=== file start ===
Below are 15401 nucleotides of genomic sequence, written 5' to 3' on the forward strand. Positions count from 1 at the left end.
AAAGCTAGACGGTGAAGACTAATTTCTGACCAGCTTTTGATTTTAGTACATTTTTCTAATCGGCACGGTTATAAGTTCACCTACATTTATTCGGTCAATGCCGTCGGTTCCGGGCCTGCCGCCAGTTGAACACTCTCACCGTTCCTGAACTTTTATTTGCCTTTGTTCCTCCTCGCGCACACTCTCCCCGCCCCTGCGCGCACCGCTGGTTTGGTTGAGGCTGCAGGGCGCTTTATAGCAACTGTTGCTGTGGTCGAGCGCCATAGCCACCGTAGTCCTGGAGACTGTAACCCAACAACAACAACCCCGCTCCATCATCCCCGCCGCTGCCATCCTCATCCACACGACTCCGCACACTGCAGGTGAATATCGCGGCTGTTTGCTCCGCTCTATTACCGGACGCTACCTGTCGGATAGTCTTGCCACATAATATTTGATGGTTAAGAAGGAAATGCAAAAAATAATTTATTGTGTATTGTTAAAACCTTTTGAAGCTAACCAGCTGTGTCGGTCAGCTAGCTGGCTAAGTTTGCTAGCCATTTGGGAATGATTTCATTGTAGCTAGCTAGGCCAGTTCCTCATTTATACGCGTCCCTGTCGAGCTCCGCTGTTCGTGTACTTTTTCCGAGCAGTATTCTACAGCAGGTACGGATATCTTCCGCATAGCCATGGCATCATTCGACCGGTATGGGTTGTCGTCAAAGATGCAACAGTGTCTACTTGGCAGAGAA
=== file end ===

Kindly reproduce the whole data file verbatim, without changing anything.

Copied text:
Below are 15401 nucleotides of genomic sequence, written 5' to 3' on the forward strand. Positions count from 1 at the left end.
AAAGCTAGACGGTGAAGACTAATTTCTGACCAGCTTTTGATTTTAGTACATTTTTCTAATCGGCACGGTTATAAGTTCACCTACATTTATTCGGTCAATGCCGTCGGTTCCGGGCCTGCCGCCAGTTGAACACTCTCACCGTTCCTGAACTTTTATTTGCCTTTGTTCCTCCTCGCGCACACTCTCCCCGCCCCTGCGCGCACCGCTGGTTTGGTTGAGGCTGCAGGGCGCTTTATAGCAACTGTTGCTGTGGTCGAGCGCCATAGCCACCGTAGTCCTGGAGACTGTAACCCAACAACAACAACCCCGCTCCATCATCCCCGCCGCTGCCATCCTCATCCACACGACTCCGCACACTGCAGGTGAATATCGCGGCTGTTTGCTCCGCTCTATTACCGGACGCTACCTGTCGGATAGTCTTGCCACATAATATTTGATGGTTAAGAAGGAAATGCAAAAAATAATTTATTGTGTATTGTTAAAACCTTTTGAAGCTAACCAGCTGTGTCGGTCAGCTAGCTGGCTAAGTTTGCTAGCCATTTGGGAATGATTTCATTGTAGCTAGCTAGGCCAGTTCCTCATTTATACGCGTCCCTGTCGAGCTCCGCTGTTCGTGTACTTTTTCCGAGCAGTATTCTACAGCAGGTACGGATATCTTCCGCATAGCCATGGCATCATTCGACCGGTATGGGTTGTCGTCAAAGATGCAACAGTGTCTACTTGGCAGAGAA